I often say that Tourettes is the most frequently misunderstood condition on the planet. Tonight I’m going to throw down a challenge and suggest it’s also the strangest condition there is. Here’s why…
At the weekend Poppy and I went to an exhibition at Somerset House. It was of a series of suggestions by architects about how to renovate some of the disused and abandoned spaces in London and turn them into public attractions. This fascinating exhibition was nestled in the vaults beneath the main building.
But they were also quite damp, with the odd leak here and there. We went past a bucket that’d been placed under one regular, rhythmic drip. Each drop of water clanged against the bucket before echoing slightly inside: tu-dunk…………… tu-dunk…………… tu-dunk. As we went on round the exhibition this noise continued even though we’d moved well past the drip.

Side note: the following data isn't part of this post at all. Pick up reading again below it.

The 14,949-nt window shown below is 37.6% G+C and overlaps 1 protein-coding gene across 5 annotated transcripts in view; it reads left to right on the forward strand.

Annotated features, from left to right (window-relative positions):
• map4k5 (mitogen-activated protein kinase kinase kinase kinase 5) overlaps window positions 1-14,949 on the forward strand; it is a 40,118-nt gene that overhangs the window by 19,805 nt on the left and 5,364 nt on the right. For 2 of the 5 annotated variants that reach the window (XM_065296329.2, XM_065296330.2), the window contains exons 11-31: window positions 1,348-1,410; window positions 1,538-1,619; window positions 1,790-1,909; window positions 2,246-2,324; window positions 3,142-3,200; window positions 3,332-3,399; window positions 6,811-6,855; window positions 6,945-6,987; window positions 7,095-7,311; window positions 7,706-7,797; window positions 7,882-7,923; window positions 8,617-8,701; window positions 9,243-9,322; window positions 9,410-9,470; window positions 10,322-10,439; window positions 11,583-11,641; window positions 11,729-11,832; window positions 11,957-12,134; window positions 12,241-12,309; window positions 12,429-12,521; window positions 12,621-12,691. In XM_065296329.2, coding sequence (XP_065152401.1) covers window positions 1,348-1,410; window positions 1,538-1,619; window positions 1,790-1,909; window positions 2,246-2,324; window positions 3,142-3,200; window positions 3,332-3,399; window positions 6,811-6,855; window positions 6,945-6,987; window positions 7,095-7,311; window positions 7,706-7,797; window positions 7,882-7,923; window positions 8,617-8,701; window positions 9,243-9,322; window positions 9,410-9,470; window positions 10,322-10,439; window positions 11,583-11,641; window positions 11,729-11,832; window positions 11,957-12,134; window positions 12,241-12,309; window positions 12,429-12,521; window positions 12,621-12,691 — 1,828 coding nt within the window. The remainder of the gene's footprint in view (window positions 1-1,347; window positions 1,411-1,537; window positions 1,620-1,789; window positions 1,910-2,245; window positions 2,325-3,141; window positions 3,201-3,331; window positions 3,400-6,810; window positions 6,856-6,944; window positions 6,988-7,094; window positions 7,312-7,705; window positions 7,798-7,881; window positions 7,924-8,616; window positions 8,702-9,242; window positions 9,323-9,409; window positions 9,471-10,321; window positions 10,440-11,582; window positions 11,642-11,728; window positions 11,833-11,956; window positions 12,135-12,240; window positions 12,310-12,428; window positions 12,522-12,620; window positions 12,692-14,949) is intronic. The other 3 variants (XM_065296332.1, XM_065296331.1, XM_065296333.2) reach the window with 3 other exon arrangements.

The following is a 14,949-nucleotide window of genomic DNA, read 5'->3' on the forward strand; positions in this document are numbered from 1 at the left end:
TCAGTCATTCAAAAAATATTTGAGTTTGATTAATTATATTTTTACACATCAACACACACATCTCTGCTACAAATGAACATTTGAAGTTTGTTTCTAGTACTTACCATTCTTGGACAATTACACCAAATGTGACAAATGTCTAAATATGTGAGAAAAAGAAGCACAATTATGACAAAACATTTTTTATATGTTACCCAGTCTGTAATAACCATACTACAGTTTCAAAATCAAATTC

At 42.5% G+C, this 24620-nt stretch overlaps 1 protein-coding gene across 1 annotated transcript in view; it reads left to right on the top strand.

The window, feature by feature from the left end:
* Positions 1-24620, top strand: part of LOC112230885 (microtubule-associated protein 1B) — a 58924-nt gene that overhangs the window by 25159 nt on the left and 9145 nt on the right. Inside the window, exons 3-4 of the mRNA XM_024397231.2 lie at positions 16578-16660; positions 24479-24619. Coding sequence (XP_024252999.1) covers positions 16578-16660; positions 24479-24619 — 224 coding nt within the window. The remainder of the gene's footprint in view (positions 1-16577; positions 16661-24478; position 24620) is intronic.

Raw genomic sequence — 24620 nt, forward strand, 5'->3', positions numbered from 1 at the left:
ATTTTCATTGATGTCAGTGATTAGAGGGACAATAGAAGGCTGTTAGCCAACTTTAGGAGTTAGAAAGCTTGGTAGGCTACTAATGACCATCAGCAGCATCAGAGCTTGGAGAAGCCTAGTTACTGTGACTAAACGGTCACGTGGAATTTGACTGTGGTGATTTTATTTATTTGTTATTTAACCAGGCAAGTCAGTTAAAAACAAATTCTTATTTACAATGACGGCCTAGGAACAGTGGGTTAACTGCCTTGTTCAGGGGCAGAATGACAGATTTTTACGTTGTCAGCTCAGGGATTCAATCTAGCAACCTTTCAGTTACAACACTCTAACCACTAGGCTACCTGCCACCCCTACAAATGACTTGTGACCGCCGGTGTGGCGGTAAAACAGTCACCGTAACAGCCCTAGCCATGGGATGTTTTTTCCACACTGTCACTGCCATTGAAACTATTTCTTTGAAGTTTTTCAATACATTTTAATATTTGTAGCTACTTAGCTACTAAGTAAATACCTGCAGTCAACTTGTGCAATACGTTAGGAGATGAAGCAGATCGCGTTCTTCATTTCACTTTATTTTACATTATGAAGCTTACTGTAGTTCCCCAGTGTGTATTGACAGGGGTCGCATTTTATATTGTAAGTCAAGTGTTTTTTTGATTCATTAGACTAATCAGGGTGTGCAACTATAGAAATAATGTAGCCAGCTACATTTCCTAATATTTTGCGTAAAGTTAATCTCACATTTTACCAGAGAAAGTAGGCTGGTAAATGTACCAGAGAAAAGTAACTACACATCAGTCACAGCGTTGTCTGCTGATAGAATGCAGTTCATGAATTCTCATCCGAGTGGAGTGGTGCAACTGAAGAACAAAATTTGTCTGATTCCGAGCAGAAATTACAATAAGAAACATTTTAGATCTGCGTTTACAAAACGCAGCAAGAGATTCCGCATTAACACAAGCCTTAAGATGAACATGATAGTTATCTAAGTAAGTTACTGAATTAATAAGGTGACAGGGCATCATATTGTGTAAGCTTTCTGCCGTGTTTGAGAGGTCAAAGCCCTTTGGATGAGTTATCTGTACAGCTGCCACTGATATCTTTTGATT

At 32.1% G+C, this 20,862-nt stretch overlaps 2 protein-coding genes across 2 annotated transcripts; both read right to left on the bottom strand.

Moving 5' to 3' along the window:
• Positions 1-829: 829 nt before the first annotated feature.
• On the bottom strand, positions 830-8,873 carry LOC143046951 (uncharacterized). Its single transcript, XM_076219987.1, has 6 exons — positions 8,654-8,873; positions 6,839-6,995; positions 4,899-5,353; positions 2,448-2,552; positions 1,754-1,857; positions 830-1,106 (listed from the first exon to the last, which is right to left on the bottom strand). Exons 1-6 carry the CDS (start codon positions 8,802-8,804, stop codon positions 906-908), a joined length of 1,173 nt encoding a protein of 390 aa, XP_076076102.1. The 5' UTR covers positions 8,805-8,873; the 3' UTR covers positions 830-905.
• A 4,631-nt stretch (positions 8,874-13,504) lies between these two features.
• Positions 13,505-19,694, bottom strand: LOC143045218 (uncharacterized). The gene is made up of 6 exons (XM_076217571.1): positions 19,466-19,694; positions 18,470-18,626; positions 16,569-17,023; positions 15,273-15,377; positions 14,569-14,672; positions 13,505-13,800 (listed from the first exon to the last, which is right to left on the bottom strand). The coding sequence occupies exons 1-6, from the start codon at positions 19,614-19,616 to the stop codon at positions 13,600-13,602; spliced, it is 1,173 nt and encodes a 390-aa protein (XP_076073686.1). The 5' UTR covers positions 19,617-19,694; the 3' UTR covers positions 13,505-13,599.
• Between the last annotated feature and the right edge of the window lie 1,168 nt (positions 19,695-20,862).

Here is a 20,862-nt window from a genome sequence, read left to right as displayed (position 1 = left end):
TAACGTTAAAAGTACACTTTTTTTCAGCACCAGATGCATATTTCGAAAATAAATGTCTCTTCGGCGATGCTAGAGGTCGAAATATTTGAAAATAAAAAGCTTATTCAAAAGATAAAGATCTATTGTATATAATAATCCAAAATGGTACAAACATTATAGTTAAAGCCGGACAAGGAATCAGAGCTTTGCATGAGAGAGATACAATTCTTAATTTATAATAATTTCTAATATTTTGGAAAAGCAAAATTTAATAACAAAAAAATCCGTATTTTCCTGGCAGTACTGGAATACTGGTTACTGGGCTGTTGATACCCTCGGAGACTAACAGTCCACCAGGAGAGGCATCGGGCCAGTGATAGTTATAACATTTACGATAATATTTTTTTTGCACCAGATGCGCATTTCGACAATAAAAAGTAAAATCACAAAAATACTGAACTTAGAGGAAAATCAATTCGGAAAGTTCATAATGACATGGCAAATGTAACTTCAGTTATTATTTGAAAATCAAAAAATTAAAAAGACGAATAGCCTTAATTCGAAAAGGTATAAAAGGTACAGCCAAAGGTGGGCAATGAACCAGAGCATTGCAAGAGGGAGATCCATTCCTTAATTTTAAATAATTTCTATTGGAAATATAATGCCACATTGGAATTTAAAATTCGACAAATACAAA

How was this possible? Simple, its source was no longer the leaky roof – it was me. I’d instantly picked up the sound as a tic. Poppy found this hilarious – not only was the sound very similar, I was also ticcing with the same regularity as the drip. We went back and recorded it on my phone. Have a listen for yourself:
It’s quite common for me to copy sounds around me like this. It’s called echolalia, and can be a feature of other neurological conditions as well as Tourettes. Normally it doesn’t last for more than a few moments, but I’ve been dripping on and off now for days. I’d expected to come back from the exhibition full of new ideas – I hadn’t expected to bring a drippy new tic home as well.
As surreal as it is living with Tourettes, I’ve generally got used to odd things happening. But every now and again it brings something new to the table that leaves me completely in awe of how odd my brain can be – this is definitely one of those.
So my challenge is: if you’ve got a condition you think trumps Tourettes for strangeness, share it in the comments section below.